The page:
Google Play Requiring 20 Testers

Google Play Requiring 20 Testers

Interesting development on Google Play: As of November 13, 2023, anyone who opens a new indie account must have at least 20 testers before their app has a chance of being published in the store, according to the latest policy change. Alternatively, one can register a business, which then requires a D-U-N-S number.

The requirement of 20 testers is likely quite high, particularly for hobby developers, even though communities are already forming and existing developer forums pledge to support one another.

This approach may work for a while, especially in the beginning. However, it will soon become a nuisance for many people. Not everyone is keen on downloading an app that isn't officially in the store yet and then testing it within the two-week window. Companies like Xojo, which took years to release Android features in an early alpha version, have a development team that is only a third the size of the required testers. Unfortunately, the new Google policy may further decrease the willingness to purchase the product. Who would spend a few hundred dollars without knowing if they have any chance of overcoming the hurdle of being accepted into the store?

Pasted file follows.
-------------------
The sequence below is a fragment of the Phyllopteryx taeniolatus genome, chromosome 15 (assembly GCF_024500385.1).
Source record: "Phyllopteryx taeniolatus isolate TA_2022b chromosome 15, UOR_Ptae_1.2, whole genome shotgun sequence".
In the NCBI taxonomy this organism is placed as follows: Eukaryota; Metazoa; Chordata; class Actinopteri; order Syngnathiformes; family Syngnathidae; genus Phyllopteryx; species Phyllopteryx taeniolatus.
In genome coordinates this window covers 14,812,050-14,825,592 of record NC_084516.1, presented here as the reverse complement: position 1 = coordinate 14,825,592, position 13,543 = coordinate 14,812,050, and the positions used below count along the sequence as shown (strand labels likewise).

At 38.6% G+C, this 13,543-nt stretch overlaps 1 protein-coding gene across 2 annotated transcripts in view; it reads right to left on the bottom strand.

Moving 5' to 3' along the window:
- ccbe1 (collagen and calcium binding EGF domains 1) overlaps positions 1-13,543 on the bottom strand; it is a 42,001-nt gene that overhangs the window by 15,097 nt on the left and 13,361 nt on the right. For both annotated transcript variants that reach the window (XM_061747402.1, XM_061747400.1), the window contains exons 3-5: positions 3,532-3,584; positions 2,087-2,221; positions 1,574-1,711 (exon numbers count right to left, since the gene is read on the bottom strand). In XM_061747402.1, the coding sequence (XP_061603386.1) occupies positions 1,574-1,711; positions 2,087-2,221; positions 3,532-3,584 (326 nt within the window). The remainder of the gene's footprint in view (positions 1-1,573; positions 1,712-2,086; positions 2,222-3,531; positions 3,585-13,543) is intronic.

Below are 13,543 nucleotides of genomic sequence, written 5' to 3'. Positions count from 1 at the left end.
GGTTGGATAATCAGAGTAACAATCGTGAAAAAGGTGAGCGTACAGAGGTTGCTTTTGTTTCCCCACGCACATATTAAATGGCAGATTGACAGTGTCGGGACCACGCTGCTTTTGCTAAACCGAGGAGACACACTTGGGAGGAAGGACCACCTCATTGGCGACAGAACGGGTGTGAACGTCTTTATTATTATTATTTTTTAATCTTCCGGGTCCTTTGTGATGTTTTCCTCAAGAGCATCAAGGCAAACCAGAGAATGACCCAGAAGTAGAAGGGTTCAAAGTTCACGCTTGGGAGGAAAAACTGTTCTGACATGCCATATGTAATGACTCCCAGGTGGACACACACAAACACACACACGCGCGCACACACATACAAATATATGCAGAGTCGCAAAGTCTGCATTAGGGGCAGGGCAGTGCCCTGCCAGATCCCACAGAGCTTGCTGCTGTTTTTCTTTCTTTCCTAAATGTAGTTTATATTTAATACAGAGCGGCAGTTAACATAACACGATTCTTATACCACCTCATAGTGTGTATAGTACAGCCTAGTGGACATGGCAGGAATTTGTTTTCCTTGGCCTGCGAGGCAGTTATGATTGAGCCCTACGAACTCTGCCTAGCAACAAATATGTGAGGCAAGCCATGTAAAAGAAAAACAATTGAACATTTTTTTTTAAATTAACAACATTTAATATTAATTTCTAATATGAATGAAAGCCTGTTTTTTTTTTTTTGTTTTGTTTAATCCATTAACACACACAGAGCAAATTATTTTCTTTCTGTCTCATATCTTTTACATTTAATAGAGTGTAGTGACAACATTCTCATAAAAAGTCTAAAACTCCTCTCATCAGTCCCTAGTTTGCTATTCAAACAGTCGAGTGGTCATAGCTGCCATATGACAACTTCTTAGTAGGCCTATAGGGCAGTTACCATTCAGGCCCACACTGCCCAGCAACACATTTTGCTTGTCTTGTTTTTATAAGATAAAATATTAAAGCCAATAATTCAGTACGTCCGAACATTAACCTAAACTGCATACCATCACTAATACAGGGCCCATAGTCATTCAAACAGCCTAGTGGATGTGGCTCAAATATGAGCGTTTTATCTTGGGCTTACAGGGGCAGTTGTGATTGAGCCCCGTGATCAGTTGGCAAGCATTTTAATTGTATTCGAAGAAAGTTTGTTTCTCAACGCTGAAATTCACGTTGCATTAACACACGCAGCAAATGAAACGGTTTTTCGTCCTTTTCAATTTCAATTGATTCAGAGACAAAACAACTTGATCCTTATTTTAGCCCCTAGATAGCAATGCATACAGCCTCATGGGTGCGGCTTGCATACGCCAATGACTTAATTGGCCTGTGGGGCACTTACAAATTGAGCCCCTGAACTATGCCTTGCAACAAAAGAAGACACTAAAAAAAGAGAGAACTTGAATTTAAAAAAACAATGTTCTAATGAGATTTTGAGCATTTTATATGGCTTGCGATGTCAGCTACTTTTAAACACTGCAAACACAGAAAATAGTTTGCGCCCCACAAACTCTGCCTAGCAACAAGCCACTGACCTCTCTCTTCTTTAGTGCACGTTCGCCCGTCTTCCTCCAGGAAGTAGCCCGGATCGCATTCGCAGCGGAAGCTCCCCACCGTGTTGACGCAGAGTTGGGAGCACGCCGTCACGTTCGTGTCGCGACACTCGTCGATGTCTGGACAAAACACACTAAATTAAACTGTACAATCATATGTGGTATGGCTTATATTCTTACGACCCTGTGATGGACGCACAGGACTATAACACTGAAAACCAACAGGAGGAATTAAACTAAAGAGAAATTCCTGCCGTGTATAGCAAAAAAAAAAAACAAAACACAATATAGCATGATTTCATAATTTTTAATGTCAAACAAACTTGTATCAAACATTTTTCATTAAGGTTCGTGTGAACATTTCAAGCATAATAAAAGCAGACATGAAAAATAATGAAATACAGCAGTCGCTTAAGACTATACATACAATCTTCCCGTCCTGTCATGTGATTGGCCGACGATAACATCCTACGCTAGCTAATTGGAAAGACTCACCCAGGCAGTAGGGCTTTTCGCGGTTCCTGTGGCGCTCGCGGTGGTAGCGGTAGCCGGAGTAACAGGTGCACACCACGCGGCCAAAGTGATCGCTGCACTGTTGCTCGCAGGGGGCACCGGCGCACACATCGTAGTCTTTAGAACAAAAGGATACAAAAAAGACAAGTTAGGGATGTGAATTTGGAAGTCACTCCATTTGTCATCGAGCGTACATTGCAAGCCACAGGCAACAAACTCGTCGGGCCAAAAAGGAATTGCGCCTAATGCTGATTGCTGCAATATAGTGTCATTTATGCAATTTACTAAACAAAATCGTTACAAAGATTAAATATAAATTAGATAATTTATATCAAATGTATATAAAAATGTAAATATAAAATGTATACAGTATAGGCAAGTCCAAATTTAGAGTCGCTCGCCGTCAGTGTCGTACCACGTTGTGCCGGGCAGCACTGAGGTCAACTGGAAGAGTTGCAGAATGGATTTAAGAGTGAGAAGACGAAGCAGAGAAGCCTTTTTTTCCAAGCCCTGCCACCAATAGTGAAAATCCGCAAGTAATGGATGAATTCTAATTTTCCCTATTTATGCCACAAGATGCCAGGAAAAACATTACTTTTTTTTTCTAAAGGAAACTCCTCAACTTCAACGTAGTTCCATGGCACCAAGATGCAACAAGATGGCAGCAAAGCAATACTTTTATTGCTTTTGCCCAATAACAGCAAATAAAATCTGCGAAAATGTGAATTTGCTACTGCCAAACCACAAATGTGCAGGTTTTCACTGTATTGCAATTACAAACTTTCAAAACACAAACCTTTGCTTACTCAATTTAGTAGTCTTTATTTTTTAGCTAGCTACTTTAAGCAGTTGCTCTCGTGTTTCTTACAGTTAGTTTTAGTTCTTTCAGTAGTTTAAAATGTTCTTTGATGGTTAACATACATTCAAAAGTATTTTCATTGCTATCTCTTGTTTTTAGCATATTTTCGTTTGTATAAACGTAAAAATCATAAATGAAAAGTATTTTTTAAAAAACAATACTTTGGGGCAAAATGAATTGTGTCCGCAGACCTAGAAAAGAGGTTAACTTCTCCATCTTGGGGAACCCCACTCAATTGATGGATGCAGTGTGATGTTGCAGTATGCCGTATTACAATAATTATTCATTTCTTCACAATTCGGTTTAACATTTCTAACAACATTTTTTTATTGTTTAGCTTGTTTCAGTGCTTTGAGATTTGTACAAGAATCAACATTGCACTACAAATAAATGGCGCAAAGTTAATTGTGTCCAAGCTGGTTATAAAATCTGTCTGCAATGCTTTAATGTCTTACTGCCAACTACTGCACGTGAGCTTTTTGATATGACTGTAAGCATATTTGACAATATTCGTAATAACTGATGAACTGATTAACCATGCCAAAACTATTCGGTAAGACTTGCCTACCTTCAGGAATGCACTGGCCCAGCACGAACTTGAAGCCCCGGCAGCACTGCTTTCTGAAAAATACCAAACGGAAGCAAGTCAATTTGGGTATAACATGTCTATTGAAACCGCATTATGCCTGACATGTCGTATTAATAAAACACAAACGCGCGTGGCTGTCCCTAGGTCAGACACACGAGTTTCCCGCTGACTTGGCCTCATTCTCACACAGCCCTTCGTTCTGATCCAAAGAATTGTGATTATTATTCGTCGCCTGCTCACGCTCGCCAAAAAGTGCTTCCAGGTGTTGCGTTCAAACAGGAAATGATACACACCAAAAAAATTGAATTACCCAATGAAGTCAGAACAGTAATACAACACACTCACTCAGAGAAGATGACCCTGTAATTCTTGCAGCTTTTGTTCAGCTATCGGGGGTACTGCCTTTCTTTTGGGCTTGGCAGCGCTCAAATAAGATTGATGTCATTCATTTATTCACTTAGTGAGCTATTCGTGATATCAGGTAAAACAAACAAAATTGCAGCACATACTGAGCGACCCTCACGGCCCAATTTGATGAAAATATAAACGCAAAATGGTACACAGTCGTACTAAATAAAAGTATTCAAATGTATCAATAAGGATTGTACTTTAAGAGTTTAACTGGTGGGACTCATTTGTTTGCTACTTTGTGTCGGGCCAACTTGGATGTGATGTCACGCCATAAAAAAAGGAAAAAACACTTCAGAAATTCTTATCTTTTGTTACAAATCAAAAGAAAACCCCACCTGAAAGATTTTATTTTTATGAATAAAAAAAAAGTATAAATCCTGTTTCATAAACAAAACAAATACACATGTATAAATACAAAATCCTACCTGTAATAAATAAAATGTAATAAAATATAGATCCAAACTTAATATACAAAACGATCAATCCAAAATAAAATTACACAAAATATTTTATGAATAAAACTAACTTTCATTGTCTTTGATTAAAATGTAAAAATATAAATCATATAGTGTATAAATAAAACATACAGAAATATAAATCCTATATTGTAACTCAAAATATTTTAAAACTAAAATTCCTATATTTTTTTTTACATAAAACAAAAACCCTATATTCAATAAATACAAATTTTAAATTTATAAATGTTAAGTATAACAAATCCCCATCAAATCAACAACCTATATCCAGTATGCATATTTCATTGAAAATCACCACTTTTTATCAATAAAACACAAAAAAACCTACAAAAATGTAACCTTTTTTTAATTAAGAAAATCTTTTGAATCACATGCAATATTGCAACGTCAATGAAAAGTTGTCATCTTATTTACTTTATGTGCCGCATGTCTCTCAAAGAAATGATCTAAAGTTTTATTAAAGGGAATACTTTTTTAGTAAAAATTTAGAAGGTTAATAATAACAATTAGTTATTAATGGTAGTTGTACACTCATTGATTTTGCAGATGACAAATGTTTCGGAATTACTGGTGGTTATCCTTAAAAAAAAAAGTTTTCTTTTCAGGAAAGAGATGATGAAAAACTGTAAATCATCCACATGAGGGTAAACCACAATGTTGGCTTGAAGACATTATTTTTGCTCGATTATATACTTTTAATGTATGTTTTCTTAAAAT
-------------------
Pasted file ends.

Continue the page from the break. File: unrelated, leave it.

Of course, "Android" still has the advantage of allowing you to publish your app without Google Play. However, if you hope to monetize the app or want to provide your users or customers with the assurance of a verified app, there would be no alternative to the official stores. In this context, it is quite amusing that many Android enthusiasts suddenly find Apple's approach, with an annual subscription of around 100 EUR, to be the better option. Tempora mutantur!

Anyone who is fortunate enough to still have an older account remains unaffected. However, it can be assumed that this is merely "grandfathering" by Google, and it is only a matter of time before owners of older accounts must adapt.

In principle, I appreciate that all companies ensure poorly programmed and dangerous apps are removed from the stores. However, it is becoming increasingly difficult (almost impossible) for indie developers to establish a sustainable business through mobile applications.

Of course, there are apps that can only utilize the full performance and capabilities through native development (games, sensors, offline work, etc.). But in my opinion, the rest are likely better off focusing on web development and catering to business customers.

Last but not least: every Google Play account holder should check their account. Everyone (including owners of older accounts) must go through a re-verification process. Currently only time slots are being allocated until Google will force you at the end of 2024. From then on you have another 60 days to complete the verification, otherwise your account and(!) all associated apps will be deleted without replacement.

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